Take a look at your local candidates, the people you see about town, politiciking wherever and whenver they can to get their messages across. Forget for a moment if they're Republican or Democrat or neither.
Whatever their affilitations, they have one thing in common: They cared enough about something to run, to put themselves out there, and to give up a good chunk of their time to wage a tireless campaign, win or lose.
"Until I actually ran a race I didn't know how grueling it was," said Terry Kemple, a candidate for the District 4 seat on the Hillsborough County School Board, who was spotted Nov. 1 outside Ben's Family Restaurant in Brandon. "It really is a grueling process, that's all I can say, and some candidates run for a year or longer. I just have an admiration for the effort they put into it."
Later that night, Mark Nash, a candidate for the District 4 seat on the Hillsborough County Commission, was spotted at the ECHO Trunk Show at the Barn Theatre at Winthrop, a fundraiser for the Emergency Care Help Organization in Brandon.
"At the local level it has nothing to do with being Democrat or being Republican," he said. "It's about good ideas and building a community that works for everybody."
Toward that end, the candidate on the local front is in the public spotlight everywhere he or she goes. No need to fly into town to rally; local candidates live in their towns, among their constituents, and rally there every day — at the gas station, at candidate forums, at fundraisers, at the supermarket, at the restaurant down the street.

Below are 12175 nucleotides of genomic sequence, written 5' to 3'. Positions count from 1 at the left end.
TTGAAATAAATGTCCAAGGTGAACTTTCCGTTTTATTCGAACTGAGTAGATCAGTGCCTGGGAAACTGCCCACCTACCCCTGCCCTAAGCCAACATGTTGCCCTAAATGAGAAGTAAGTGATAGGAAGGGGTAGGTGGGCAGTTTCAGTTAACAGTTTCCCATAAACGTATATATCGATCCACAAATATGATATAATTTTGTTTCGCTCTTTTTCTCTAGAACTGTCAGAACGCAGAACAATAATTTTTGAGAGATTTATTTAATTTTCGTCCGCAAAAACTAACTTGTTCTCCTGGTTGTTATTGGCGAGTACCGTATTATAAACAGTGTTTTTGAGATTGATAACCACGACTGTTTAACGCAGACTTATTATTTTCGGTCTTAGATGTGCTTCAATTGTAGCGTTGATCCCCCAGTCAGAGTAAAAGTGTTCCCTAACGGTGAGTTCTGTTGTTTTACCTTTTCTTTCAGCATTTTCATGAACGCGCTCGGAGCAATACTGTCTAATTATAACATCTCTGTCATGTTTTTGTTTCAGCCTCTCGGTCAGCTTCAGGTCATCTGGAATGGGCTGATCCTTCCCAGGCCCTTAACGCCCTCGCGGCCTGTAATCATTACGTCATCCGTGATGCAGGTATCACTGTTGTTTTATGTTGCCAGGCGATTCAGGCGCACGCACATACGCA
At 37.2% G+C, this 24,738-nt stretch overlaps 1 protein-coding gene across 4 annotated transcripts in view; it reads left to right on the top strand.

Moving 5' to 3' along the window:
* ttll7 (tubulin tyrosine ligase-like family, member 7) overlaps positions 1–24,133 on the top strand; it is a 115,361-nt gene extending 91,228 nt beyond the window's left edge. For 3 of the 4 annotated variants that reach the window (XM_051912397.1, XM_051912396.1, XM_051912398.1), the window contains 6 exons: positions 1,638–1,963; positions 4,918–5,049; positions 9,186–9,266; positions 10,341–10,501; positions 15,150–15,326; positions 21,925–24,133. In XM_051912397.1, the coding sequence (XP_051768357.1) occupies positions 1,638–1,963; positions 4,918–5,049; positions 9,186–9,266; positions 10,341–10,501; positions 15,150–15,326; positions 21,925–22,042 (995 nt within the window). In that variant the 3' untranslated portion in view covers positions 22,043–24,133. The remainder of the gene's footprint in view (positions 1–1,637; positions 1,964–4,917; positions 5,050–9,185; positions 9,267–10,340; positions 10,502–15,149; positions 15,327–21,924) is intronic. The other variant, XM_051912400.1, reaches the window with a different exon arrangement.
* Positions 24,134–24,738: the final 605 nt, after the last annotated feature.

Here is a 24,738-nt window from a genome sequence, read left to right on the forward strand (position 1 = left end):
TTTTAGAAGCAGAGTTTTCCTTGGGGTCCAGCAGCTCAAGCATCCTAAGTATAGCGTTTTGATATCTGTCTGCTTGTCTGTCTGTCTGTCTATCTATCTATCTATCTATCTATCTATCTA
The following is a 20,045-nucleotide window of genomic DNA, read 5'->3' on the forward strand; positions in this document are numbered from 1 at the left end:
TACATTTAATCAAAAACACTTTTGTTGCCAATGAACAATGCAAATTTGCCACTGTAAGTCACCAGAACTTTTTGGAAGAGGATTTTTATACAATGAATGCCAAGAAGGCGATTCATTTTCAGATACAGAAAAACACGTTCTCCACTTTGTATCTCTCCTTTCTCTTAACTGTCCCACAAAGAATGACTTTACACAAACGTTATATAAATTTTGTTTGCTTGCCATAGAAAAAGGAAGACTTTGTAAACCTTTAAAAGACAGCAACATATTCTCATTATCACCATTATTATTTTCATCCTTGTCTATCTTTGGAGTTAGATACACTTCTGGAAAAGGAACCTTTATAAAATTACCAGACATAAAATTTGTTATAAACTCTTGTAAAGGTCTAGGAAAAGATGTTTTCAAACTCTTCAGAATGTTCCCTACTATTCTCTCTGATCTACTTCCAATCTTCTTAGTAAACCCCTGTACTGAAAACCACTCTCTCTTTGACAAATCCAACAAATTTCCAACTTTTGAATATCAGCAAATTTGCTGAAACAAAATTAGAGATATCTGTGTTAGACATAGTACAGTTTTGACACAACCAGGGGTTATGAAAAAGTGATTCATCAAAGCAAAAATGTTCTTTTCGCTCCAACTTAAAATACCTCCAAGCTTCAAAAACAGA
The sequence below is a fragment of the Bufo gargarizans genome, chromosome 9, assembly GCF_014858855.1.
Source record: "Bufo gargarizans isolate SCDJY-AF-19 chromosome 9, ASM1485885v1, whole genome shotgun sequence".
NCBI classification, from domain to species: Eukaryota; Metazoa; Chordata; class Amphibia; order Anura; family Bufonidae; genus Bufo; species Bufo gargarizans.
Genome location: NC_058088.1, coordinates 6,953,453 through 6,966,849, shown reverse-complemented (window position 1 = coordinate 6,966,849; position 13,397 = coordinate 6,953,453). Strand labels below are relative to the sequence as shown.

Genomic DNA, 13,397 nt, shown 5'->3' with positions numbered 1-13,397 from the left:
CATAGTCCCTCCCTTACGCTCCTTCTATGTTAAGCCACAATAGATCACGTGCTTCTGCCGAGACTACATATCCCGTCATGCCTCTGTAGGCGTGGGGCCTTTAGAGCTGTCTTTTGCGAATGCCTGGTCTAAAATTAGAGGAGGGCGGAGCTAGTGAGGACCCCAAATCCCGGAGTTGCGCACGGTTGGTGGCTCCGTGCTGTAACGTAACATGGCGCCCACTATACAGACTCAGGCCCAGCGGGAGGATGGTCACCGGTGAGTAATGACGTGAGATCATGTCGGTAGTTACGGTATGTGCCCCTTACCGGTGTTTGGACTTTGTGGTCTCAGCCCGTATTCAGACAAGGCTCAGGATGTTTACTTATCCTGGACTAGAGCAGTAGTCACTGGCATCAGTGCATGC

Like many other candidates, Nash said he has done everything he can think of to run a race that reaches out to a broad spectrum of the community. Toward that end, he gives credit, too, to the volunteer, who on behalf of a candidate will wave signs on a street corner, knock on doors, hand out campaign literature and, on the Web, extend the candidate's reach through email, Facebook and other social media channels.
In turn, Greg Zimmer, a member of the Kiwanis Club of Greater Brandon, which meets Thursday mornings at Ben's Family Restaurant, gives high praise to the neighbor who steps up to the plate to qualify for a race and to run a campaign.
Your local candidate, he said, has the drive and conviction to see a vision through, and even if that vision is not your own, "any person who is involved like that warrants our respect."
"And they deserve our vote," Zimmer added. "If we don't vote, it's almost un-American."